We believe every man deserves a better future and if you believe in this too, we want you to help Mater Researchers to improve the lives of men with prostate cancer.
As a result of either their disease, or from their treatment, men with prostate cancer can experience a range of difficult symptoms. These can include pain, depression and fatigue, all of which can be a major problem for patients and their carers because symptom management often falls to the patient themselves.
Unrelieved symptoms can have a negative effect on quality of life for many men and their families.
So how can we help men dealing with prostate cancer to better manage their symptoms and improve their quality of life?
Professor Janet Hardy and her team at Mater Research are looking to answer this question, examining the genetic basis of prostate cancer symptoms by analysing the genome of patients living with the disease. This research seeks to understand why some men suffer much worse symptoms than others who have a similar cancer. If successful, early symptoms treatment could ease the burden of symptoms and improve quality of life.
This important research ultimately aims to develop a diagnostic tool that would allow for patients who present with prostate cancer to have a genetic analysis run, potentially enabling a personalised symptom management regimen to be created as early as possible.
This could help patients manage their symptoms proactively, reducing their hospital admissions and the impact their cancer symptoms have on their lives.
Professor Hardy stated, “Men can live with prostate cancer for a long period of time—often for many years. We want to find out about their healthcare needs, who is supporting them, what symptoms do they have, do they have pain, how well are they being managed, what is the quality of life and what sort of impact is the treatment having on their families?”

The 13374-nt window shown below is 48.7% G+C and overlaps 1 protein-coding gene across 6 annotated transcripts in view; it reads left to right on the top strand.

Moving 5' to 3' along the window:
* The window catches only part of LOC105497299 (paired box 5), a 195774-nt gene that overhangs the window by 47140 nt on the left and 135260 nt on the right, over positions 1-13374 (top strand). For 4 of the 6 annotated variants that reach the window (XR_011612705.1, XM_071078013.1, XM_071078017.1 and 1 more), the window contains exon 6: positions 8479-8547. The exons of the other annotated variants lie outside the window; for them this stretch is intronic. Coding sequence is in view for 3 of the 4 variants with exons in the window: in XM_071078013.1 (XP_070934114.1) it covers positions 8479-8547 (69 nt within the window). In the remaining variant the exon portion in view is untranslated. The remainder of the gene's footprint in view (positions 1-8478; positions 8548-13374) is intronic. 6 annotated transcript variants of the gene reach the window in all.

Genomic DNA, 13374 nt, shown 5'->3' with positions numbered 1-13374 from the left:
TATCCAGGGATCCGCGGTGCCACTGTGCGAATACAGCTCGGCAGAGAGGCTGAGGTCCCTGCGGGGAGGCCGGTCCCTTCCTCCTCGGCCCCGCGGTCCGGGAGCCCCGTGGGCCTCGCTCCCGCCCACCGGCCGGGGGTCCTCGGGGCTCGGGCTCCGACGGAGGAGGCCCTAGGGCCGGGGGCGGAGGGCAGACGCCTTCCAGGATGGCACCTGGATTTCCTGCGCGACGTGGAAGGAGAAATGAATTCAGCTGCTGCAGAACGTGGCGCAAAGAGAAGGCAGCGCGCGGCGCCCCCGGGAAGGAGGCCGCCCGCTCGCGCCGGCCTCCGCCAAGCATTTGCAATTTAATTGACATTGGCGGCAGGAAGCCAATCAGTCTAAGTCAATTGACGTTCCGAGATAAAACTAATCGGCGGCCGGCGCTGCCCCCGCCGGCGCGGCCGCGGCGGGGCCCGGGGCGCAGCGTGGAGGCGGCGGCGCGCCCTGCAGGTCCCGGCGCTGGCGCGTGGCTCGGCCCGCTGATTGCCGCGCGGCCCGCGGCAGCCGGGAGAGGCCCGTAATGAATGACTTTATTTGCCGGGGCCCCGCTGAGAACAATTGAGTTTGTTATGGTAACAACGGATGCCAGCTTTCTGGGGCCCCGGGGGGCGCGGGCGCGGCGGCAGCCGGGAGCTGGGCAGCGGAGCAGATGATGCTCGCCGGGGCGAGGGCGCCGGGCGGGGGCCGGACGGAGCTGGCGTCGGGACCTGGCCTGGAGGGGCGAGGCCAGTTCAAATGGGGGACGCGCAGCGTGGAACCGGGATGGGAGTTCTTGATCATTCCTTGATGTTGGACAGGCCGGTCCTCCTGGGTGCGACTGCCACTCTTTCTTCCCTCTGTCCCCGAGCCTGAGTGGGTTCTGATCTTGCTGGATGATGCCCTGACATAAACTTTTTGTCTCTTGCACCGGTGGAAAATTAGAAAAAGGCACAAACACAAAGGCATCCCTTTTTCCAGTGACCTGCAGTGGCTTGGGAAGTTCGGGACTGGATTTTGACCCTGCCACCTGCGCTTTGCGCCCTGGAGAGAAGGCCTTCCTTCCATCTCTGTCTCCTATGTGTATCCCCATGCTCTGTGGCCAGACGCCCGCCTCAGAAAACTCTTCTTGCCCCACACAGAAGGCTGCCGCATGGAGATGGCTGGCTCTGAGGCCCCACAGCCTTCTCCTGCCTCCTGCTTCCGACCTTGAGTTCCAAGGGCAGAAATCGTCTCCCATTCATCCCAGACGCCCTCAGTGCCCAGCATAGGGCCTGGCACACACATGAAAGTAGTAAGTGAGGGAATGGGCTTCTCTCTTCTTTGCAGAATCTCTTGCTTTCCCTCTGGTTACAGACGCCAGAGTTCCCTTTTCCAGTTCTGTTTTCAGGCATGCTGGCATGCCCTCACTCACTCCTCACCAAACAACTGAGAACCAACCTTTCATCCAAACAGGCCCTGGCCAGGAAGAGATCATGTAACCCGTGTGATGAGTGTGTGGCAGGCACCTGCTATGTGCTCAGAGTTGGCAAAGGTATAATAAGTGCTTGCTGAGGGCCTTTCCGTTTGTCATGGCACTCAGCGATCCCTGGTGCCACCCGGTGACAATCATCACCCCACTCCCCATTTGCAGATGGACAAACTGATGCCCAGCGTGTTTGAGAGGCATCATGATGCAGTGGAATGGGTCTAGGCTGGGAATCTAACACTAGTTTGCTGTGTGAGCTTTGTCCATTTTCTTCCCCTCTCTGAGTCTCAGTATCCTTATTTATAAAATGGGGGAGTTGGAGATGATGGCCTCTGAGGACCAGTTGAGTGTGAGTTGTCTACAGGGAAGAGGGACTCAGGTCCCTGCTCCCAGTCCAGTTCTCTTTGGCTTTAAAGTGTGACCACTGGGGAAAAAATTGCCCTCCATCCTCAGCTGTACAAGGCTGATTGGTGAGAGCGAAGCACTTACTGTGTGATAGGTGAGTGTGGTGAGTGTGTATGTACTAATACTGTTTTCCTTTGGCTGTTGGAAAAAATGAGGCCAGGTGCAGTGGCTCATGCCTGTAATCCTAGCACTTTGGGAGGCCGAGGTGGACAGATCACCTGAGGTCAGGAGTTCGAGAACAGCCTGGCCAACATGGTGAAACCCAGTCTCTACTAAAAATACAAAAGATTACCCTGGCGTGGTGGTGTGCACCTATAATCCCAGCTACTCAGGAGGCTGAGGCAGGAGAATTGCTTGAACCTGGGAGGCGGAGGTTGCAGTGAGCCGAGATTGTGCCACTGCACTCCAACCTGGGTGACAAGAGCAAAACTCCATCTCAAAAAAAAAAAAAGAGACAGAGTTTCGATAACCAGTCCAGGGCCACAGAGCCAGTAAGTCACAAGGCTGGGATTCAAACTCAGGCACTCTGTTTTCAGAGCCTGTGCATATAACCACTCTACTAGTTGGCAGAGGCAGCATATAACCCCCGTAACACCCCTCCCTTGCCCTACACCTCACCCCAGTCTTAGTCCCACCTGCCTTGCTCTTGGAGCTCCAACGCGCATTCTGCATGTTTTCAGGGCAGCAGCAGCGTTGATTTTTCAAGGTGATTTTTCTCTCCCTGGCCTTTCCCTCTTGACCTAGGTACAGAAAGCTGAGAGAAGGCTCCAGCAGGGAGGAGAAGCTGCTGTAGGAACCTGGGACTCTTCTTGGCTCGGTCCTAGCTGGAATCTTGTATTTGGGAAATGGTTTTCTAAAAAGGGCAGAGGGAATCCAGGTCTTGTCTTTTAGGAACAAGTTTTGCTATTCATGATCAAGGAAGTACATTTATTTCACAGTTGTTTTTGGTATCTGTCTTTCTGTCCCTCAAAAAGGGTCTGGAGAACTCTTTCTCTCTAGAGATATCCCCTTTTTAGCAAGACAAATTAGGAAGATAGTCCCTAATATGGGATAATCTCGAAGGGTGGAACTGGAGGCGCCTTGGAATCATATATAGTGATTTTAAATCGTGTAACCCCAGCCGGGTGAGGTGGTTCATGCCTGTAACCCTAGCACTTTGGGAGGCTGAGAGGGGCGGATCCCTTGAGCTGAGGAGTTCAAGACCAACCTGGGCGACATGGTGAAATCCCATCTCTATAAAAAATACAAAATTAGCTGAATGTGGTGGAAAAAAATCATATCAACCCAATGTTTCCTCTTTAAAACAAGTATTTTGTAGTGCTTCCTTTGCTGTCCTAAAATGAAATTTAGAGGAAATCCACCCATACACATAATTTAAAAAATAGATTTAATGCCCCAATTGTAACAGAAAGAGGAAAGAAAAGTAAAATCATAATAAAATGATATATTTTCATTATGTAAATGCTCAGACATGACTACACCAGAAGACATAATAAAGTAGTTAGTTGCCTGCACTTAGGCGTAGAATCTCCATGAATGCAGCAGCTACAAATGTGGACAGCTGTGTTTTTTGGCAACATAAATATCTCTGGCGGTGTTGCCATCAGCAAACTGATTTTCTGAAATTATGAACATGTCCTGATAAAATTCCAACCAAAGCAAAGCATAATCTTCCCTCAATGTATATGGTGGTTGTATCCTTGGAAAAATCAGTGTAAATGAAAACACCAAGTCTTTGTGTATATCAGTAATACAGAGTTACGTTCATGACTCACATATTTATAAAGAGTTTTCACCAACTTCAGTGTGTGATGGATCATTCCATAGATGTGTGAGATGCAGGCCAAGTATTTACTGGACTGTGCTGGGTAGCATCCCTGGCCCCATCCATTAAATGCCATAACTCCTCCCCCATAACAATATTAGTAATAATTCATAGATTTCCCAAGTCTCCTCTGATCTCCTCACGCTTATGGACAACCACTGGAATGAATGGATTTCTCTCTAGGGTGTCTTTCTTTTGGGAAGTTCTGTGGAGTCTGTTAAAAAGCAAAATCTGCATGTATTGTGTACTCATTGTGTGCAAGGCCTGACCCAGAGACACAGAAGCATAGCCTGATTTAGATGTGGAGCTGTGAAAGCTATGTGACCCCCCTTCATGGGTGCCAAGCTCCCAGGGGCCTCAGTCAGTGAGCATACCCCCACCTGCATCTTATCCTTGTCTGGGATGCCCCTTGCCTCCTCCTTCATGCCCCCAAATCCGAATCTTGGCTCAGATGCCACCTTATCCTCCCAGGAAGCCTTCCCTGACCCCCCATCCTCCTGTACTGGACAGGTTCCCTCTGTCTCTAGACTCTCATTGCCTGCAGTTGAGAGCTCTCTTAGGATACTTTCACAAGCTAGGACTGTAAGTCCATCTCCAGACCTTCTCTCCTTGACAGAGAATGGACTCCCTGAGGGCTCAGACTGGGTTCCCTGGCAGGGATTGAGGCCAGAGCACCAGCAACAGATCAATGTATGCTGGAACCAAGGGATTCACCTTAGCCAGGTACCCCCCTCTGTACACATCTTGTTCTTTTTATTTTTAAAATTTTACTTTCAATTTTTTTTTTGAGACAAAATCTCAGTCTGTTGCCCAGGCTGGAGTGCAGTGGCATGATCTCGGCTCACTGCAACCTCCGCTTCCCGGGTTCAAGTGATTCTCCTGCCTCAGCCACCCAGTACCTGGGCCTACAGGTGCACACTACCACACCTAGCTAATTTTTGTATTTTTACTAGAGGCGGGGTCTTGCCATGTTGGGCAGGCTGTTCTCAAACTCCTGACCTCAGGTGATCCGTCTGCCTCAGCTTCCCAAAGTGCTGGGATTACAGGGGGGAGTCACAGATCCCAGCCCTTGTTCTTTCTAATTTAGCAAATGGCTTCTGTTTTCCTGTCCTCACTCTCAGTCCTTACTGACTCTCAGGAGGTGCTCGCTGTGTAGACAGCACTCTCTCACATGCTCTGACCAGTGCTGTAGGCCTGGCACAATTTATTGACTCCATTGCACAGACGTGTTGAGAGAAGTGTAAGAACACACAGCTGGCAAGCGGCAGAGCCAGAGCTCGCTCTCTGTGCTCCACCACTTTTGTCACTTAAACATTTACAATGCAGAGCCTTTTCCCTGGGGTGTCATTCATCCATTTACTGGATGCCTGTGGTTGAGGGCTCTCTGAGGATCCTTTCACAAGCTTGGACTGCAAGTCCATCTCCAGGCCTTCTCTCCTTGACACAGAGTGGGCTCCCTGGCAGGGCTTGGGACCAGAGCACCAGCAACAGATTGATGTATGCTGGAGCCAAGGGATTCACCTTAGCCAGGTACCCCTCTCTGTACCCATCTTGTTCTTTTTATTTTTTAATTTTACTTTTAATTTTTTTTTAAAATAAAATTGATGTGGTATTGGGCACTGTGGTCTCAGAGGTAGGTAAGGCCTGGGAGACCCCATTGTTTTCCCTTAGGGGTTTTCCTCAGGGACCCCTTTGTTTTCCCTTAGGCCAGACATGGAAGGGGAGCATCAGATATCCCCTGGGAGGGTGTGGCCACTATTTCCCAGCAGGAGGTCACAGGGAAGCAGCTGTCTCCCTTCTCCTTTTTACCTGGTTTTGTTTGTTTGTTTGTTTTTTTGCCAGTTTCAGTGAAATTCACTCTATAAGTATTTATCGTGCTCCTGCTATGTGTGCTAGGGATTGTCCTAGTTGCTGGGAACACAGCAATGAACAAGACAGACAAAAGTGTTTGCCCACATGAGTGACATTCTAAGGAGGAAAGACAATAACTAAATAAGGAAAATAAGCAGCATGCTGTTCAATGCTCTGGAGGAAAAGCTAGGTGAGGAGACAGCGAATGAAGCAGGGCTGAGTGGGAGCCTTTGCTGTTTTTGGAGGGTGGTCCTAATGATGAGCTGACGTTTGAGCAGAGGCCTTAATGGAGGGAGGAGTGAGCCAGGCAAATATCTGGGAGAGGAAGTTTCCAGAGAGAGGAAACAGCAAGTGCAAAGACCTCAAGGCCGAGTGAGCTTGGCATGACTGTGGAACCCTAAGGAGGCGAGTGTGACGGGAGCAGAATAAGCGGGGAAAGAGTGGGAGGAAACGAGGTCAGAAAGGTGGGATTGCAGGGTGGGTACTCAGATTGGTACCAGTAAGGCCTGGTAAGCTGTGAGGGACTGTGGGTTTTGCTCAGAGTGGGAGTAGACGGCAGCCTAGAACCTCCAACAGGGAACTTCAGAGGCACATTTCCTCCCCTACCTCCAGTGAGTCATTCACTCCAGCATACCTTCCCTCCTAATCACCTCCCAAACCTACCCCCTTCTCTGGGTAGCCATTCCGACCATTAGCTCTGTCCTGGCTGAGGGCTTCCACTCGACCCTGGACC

This research could have a huge impact for patients like Mark, who was diagnosed with prostate cancer in November 2015.
“My diagnosis came as a complete shock. At that point I didn’t really think too deeply about the seriousness,” Mark said.
His prostate cancer was frighteningly well advanced and Mark was referred to begin treatment at Mater Cancer Care Centre immediately.
“What I knew from the doctors was that the cancer cells had already metastasized to other parts of my body; including my tail bone and my pelvic bone.”
“I wasn’t able to tell my family and friends that it had already spread, but they soon figured it out when I began chemotherapy immediately.”
For Mark, the treatment caused a lot of side effects including pain, especially in his knees due to his arthritis. This is something that Professor Hardy is all too familiar with.
“Every day I look after men living with advanced prostate cancer—I witness their pain and suffering and the huge impact the disease has on their lives, and on their families and carers,” she said.
“By investing more into prostate cancer research we can find better ways to help improve their quality of life and make them more active and less reliant on hospitals and health care providers.”
Sadly the prognosis for prostate cancer has not improved in recent times, which is why this research is now so vital. For Mark, who is now in remission, personalised treatment could have provided him with a better quality of life during this tough period.
The good news is, we have already made great headway in improving the lives of men with prostate cancer thanks to supporters like you—but there is still so much for us to do.
Your support of the Mater Cars for Cancer lottery helps to drive vital medical research like this, which could help prostate cancer patients like Mark better manage their symptoms and improve their quality of life. Purchase your tickets today in the latest Mater Cars for Cancer lottery for your chance to win and help cancer research.
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